Lord John Stevens QPM
Lord John Stevens QPM is highly regarded as the most successful Commissioner of the Metropolitan Police. He provides a thought provoking and astute after dinner speech.
About Lord John Stevens QPM
Lord John Stevens QPM is recognised as the most successful Commissioner of the Metropolitan Police in modern times. By the time he left the service in 2005, officer numbers had passed 30,000, morale was high and the Met had earned respect from all sections of the community.
Lord John Stevens, after stepping down as Commissioner, completed the inquiry into the deaths of Diana, Princess of Wales and Dodi Fayed. He also chaired Interpol’s Strategy Advisory Panel and David Cameron’s policy group on border policing. And acted as international security advisor to ex-Prime Minister Gordon Brown. Lord Stevens takes a hands-on approach to leadership. He believes it means having the ability and courage to enthuse others and inspire them to follow. Speaking to conference audiences from a wealth of personal experience, he sums up the leader’s responsibilities as “delivery, performance, keeping promises and building confidence.”
On risk and security, his approach is characteristically pragmatic. Whether the threat is from terrorism or fraud, he advocates thorough risk assessment rather than allowing a culture of risk aversion to take root. Risks must be identified, evaluated, controlled and monitored. Lord Stevens is a board member of Travelex, BAA, Quest and LGC – the leading provider of chemical, biochemical and forensic analysis. After investigating alleged transfer irregularities on behalf of the Football Association, he has also been asked to look into horse-doping in Olympic show jumping and ‘leaks’ in Formula One.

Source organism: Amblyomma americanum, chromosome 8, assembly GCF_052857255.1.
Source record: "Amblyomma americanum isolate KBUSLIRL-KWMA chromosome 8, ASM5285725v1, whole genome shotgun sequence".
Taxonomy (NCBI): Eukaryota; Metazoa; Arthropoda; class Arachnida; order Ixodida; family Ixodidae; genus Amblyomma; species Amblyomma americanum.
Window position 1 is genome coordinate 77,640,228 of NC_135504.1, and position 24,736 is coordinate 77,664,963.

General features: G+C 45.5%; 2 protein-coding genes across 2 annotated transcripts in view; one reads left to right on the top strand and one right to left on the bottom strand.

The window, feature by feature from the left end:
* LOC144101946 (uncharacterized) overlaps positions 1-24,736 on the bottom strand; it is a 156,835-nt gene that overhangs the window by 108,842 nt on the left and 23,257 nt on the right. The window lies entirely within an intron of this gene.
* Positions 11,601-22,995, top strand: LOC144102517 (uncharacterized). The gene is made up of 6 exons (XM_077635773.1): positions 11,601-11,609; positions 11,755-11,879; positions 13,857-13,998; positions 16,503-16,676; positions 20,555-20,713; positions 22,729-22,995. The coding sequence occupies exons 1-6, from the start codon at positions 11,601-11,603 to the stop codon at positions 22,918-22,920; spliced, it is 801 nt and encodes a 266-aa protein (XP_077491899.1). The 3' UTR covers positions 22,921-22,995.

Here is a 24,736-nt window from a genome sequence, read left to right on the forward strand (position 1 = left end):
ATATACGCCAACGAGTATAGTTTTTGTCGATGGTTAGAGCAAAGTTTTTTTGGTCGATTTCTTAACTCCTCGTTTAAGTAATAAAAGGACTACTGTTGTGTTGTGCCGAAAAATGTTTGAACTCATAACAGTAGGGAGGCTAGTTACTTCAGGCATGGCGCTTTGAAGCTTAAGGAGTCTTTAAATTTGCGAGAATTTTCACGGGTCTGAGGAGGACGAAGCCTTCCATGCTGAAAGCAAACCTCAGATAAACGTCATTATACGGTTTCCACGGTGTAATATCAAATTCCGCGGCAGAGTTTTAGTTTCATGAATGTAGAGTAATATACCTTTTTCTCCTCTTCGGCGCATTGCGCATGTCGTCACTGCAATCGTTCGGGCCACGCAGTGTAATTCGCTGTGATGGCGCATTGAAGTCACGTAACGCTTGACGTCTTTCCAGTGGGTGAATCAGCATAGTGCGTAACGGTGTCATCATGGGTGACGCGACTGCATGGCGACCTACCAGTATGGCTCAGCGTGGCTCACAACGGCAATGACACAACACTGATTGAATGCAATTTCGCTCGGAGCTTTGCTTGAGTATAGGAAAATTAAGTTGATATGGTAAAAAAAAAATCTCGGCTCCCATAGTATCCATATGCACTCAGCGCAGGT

Author of, ‘Not for the Faint-Hearted: My Life Fighting Crime’ the book is described on Amazon as, ‘An absorbing and controversial memoir. In it John Stevens records highlights his incredible career, from walking the beat as a constable on London’s Tottenham Court Road during the 1960s to the summit of his profession as Commissioner of the Metropolitan Police. Nicknamed ‘Swifty Stevens’ he was known for multiple arrests as a junior Detective. Furthermore as Deputy Chief Constable of Cambridgeshire he began the first of his three inquiries into collusion between the security forces and paramilitary groups in Northern Ireland. One of his most striking successes was in the car-crime capital of Europe – Newcastle – where he achieved the most spectacular reduction in crime ever known in Britain. In 2000, when he was appointed Commissioner, London’s police force was in a poor way, understrength and weakened by low morale. Five years later under his leadership, the force had been restored to its best-ever state.